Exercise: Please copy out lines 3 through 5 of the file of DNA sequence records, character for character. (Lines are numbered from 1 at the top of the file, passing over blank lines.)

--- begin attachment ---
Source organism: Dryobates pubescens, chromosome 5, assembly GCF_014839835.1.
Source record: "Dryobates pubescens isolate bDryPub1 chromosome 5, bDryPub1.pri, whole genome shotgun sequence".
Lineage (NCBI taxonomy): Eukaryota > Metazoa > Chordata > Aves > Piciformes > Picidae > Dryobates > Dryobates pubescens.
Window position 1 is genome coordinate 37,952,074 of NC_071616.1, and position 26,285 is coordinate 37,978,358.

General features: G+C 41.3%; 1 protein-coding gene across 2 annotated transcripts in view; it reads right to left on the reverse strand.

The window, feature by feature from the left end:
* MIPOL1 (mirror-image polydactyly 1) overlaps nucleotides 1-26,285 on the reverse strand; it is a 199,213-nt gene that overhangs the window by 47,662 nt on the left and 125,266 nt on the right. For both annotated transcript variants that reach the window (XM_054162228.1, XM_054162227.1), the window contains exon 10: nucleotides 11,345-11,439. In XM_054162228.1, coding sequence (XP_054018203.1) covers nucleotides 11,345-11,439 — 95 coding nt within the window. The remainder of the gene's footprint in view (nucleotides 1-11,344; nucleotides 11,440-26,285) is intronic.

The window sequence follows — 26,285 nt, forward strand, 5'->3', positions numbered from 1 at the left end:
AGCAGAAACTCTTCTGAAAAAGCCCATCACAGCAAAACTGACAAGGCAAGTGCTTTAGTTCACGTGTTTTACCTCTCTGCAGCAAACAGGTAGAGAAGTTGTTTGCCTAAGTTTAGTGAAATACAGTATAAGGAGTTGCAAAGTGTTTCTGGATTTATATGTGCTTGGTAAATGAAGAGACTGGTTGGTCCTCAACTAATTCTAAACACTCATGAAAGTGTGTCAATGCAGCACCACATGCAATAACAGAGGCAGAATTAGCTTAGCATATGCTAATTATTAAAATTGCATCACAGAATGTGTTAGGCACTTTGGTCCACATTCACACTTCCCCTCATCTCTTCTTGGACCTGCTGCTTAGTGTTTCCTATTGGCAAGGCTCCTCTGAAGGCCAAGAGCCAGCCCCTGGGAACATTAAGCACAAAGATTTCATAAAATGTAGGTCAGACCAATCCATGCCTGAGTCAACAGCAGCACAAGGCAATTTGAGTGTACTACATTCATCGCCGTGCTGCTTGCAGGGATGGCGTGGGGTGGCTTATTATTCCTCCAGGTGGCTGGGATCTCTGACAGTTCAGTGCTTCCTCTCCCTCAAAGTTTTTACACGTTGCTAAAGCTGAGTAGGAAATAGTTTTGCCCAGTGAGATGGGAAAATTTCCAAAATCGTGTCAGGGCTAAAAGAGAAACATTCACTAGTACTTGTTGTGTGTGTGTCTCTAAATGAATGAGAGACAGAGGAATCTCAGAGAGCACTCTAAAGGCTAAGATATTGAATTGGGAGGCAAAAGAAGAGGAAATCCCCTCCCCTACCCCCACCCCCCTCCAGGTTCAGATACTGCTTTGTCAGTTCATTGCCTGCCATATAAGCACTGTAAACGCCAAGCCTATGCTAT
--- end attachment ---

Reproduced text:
Lineage (NCBI taxonomy): Eukaryota > Metazoa > Chordata > Aves > Piciformes > Picidae > Dryobates > Dryobates pubescens.
Window position 1 is genome coordinate 37,952,074 of NC_071616.1, and position 26,285 is coordinate 37,978,358.

General features: G+C 41.3%; 1 protein-coding gene across 2 annotated transcripts in view; it reads right to left on the reverse strand.